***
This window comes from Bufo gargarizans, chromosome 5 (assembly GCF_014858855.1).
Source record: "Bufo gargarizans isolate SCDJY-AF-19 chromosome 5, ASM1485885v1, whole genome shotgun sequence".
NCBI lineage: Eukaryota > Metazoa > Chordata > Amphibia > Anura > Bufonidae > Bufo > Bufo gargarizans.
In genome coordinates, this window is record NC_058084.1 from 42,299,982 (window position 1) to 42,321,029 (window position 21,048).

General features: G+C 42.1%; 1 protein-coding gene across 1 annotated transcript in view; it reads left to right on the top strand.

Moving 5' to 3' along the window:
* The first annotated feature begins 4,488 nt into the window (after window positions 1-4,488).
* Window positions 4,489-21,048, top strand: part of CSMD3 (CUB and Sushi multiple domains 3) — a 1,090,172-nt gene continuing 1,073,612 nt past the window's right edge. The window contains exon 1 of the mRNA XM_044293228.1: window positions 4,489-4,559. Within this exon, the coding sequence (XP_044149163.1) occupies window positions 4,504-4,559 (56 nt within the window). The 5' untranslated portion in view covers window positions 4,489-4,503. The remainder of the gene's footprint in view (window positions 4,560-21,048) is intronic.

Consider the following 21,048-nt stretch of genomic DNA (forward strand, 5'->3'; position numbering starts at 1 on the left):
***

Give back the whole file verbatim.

This window comes from Bufo gargarizans, chromosome 5 (assembly GCF_014858855.1).
Source record: "Bufo gargarizans isolate SCDJY-AF-19 chromosome 5, ASM1485885v1, whole genome shotgun sequence".
NCBI lineage: Eukaryota > Metazoa > Chordata > Amphibia > Anura > Bufonidae > Bufo > Bufo gargarizans.
In genome coordinates, this window is record NC_058084.1 from 42,299,982 (window position 1) to 42,321,029 (window position 21,048).

General features: G+C 42.1%; 1 protein-coding gene across 1 annotated transcript in view; it reads left to right on the top strand.

Moving 5' to 3' along the window:
* The first annotated feature begins 4,488 nt into the window (after window positions 1-4,488).
* Window positions 4,489-21,048, top strand: part of CSMD3 (CUB and Sushi multiple domains 3) — a 1,090,172-nt gene continuing 1,073,612 nt past the window's right edge. The window contains exon 1 of the mRNA XM_044293228.1: window positions 4,489-4,559. Within this exon, the coding sequence (XP_044149163.1) occupies window positions 4,504-4,559 (56 nt within the window). The 5' untranslated portion in view covers window positions 4,489-4,503. The remainder of the gene's footprint in view (window positions 4,560-21,048) is intronic.

Consider the following 21,048-nt stretch of genomic DNA (forward strand, 5'->3'; position numbering starts at 1 on the left):